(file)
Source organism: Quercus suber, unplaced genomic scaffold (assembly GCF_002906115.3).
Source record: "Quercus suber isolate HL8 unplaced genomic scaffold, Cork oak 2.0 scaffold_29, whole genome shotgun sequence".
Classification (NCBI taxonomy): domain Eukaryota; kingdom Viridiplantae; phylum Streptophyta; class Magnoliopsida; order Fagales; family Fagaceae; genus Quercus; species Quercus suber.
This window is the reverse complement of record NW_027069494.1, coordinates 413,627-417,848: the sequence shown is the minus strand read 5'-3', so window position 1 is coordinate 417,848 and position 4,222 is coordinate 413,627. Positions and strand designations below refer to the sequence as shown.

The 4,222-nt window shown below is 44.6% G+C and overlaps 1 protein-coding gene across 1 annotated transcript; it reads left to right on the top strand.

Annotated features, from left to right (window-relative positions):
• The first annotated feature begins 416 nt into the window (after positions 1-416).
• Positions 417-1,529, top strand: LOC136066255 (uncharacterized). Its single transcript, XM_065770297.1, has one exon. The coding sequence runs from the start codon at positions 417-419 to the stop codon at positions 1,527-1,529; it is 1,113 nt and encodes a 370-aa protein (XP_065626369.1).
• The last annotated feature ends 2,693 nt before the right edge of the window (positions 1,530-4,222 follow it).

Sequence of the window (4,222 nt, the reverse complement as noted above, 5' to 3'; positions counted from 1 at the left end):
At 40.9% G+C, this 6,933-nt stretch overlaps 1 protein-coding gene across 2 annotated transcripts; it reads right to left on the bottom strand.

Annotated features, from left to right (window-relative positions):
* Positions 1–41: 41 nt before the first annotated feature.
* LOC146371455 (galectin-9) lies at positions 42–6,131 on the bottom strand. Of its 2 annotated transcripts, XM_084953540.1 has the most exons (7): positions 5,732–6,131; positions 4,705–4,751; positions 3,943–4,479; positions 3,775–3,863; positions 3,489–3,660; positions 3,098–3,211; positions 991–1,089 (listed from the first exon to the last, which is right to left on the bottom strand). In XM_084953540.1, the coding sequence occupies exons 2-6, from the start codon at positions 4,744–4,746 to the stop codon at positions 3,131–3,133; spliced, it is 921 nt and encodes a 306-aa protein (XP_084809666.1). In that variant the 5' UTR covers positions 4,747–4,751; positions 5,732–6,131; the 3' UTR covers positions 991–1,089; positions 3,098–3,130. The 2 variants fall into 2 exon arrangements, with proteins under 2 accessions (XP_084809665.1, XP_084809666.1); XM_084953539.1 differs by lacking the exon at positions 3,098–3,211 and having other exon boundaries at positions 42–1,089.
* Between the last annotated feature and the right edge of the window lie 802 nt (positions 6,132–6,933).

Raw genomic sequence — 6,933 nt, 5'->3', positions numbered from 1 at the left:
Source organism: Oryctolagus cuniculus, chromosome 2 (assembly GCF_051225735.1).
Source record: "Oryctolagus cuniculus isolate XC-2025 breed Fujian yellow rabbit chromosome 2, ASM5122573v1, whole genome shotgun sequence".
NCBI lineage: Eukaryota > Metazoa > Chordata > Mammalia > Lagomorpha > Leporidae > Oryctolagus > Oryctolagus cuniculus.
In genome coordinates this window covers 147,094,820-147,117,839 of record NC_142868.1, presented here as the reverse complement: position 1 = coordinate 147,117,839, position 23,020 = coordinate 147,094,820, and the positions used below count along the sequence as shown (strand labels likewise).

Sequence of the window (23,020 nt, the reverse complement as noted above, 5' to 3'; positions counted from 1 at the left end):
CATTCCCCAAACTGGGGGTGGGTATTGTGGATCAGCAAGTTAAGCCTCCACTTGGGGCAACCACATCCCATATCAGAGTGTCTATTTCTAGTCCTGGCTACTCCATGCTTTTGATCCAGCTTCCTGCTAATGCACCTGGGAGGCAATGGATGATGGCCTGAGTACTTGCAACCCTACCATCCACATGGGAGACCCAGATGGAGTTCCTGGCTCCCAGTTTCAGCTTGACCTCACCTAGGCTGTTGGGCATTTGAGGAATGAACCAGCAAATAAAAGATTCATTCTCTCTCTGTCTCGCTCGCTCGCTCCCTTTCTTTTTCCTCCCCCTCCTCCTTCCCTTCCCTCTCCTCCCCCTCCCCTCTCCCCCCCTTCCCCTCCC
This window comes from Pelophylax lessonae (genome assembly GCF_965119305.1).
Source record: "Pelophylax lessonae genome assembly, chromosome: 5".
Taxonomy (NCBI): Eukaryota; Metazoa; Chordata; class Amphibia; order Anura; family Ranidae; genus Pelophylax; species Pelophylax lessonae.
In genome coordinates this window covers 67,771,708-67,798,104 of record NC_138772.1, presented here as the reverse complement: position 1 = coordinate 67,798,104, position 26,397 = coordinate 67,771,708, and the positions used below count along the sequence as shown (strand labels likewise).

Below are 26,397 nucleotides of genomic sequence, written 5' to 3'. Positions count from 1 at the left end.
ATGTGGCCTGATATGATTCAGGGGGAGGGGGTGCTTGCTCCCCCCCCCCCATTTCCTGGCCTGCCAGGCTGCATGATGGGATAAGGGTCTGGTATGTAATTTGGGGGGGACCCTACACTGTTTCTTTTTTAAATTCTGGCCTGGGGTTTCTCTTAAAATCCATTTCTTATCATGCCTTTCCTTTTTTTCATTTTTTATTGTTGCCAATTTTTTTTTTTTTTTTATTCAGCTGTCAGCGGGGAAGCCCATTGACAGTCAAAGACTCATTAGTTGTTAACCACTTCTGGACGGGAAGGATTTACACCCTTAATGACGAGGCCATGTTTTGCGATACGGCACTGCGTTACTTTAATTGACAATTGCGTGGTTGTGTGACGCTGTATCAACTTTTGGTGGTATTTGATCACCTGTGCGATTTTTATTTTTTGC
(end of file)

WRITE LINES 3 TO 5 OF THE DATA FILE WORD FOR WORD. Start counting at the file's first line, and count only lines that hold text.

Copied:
Classification (NCBI taxonomy): domain Eukaryota; kingdom Viridiplantae; phylum Streptophyta; class Magnoliopsida; order Fagales; family Fagaceae; genus Quercus; species Quercus suber.
This window is the reverse complement of record NW_027069494.1, coordinates 413,627-417,848: the sequence shown is the minus strand read 5'-3', so window position 1 is coordinate 417,848 and position 4,222 is coordinate 413,627. Positions and strand designations below refer to the sequence as shown.

The 4,222-nt window shown below is 44.6% G+C and overlaps 1 protein-coding gene across 1 annotated transcript; it reads left to right on the top strand.